Going the other direction, we'd also like to add more small-scale construction objects that provide cover while traversing a base. Objects like tunnels, awnings, or tree-stand-like platforms for infantry. More pieces overall.


Modules Reworked

Cortium no longer passively drains based on the modules you have scattered around a base, instead, we're revamping modules to move toward an active form of base upkeep. In this updated version, modules are pulled from a Silo (or another dispenser,) and placed into the socket of a structure. The module then provides a benefit to the structure depending on the type of module slotted in, and it will stay powered until the module runs dry. After that, a new module will need to be inserted.

For example: A Bunker might have 2 module sockets, and be able to accept Repair Modules, Durability Modules, and Heavy Repair Modules. A Repair Module might increase the maximum health of a structure, and passively heal it over time, while lasting for 20 minutes, a Durability module may just increase the maximum health by a greater amount, and last for the same length of time. A Heavy Repair Module may last for a much shorter duration, but have a greater impact. We refer to these modules as "High-Pressure" and they're meant to be inserted when combat heats up and the base needs additional support.

Between these changes, players will be given an active role in maintaining the health of a base (by slotting in new modules when needed,) newly formed bases won't be so difficult to get going, on account of the removal of cortium drain, and the "drain" on cortium will only need to take place when a base is in a combat area – so you won't need to keep doing cortium runs just to maintain bases that aren't yet under attack.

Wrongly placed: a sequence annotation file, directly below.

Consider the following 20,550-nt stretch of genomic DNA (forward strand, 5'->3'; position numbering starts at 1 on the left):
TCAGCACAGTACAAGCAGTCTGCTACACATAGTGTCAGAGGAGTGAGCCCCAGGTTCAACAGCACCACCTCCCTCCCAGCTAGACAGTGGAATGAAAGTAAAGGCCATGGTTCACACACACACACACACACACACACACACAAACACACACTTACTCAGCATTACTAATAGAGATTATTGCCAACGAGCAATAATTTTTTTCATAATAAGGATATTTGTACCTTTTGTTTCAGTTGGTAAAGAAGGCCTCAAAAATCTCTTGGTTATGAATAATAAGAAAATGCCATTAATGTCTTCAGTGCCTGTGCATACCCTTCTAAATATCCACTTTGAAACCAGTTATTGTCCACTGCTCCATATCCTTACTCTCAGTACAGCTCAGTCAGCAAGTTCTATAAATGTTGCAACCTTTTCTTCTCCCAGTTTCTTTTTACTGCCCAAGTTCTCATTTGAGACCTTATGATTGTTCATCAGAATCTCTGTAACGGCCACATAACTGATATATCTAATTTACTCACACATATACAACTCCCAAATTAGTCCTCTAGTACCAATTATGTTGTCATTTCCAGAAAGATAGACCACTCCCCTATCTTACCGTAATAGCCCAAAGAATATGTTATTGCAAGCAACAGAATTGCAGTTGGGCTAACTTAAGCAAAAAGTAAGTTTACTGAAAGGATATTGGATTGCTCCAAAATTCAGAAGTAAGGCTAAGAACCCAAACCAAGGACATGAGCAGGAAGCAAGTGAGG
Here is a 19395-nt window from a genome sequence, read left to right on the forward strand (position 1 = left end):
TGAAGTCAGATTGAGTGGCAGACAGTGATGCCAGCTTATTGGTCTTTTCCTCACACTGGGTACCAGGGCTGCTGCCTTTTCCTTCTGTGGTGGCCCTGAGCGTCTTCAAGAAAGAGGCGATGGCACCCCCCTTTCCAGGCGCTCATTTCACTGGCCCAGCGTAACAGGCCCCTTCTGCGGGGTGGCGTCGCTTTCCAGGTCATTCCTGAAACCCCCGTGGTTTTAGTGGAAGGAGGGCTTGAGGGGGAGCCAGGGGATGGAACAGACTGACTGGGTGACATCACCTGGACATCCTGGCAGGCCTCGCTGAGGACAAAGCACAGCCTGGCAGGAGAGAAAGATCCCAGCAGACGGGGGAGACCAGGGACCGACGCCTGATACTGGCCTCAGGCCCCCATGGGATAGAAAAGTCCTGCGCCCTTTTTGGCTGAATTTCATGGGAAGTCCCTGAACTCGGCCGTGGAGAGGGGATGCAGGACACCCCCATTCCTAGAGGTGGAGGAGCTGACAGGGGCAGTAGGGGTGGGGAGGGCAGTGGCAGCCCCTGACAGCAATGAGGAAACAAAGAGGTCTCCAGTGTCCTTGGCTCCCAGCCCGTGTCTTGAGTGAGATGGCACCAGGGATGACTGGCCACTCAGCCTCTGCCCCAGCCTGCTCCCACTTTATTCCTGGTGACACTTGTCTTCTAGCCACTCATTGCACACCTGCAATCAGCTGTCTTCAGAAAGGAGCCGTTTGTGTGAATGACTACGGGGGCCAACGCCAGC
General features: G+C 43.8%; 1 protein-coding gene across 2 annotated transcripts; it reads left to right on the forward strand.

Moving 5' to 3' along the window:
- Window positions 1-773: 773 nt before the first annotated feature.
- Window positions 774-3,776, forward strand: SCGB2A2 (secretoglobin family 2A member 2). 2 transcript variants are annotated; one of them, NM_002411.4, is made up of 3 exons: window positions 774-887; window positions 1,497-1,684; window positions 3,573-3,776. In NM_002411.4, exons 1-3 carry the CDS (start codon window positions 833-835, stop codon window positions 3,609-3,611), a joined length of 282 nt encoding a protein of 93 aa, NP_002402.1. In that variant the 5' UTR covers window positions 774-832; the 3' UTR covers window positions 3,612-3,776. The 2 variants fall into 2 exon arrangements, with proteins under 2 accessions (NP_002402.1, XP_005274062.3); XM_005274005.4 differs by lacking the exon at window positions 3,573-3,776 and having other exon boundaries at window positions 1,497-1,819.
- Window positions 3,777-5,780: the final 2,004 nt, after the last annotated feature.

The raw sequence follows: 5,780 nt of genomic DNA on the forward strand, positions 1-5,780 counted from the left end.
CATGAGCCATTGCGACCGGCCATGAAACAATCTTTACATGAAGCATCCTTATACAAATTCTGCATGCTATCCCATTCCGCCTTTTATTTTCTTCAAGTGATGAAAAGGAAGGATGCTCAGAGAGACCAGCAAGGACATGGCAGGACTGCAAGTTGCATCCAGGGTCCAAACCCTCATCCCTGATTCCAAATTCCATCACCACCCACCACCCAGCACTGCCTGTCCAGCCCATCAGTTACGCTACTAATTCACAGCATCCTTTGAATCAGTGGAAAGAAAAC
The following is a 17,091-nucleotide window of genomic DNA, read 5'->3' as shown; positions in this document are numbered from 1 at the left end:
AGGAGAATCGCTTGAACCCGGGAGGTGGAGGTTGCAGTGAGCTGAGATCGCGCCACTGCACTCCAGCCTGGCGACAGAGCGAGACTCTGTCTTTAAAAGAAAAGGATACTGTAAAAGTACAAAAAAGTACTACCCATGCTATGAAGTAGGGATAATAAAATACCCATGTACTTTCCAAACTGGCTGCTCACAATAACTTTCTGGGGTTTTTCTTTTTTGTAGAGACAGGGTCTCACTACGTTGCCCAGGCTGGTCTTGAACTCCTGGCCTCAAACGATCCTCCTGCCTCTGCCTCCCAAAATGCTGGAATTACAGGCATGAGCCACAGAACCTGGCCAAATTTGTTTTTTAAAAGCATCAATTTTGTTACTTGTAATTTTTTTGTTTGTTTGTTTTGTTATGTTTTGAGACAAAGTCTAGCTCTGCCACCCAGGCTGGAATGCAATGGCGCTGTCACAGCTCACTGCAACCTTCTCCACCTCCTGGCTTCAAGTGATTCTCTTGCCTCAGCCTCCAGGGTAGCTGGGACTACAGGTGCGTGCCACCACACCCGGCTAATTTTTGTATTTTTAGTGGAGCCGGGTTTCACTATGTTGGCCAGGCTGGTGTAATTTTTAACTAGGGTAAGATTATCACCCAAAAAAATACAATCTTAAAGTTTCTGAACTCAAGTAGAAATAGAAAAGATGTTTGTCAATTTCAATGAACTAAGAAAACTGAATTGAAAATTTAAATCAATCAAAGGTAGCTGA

On the flip side of this, attacking individual structures can now also be done with the help of modules. If an enemy breaches the interior of a structure, they can destroy any socketed modules within the object, and replace them with a Cortium Bomb. The revamped Cortium Bomb will no longer be able to be able to be placed out in the open, and will instead act like a module that attackers have access to. Still held in the Tactical Slot, a Cortium Bomb must be defended until it explodes, dealing heavy damage to the structure it's housed within.


Finding the Fun in Attacking Construction

The flow of a construction base is a bit different than a designer-built one because of the design intent. A defender attempts to build the most impenetrable base they can, either to protect a capture point or to create an impassable object. The goal of the attacker is to stop the enemy from spawning there, or to get through the obstacle. This methodology is more similar to a Rush game mode, than a Control one. Control is a tug of war, whereas Rush is a one-and-done, attrition-based objective. Construction operates similarly – once the heart of the base is destroyed (the Silo or spawns) the rest of the base is just debris.

For this reason, the fun of a construction base fight needs to be in the approach, and overcoming obstacles as you work toward a heavily guarded center. Unfortunately, some "un-fun" mechanics make it difficult to really enjoy the core of the combat experience, which is vehicle and infantry play. With the update, the intention would be to convert non-Skywall shields to two-way shields (and revamp which structures have access to them and how they use them,) remove the Pain Spire, remove (or revamp) Automated Turrets, remove the EMP effect from Skywalls, as well as increase the overall resilience of larger bases by increasing defensability when modules are placed within them.


Barrier to Entry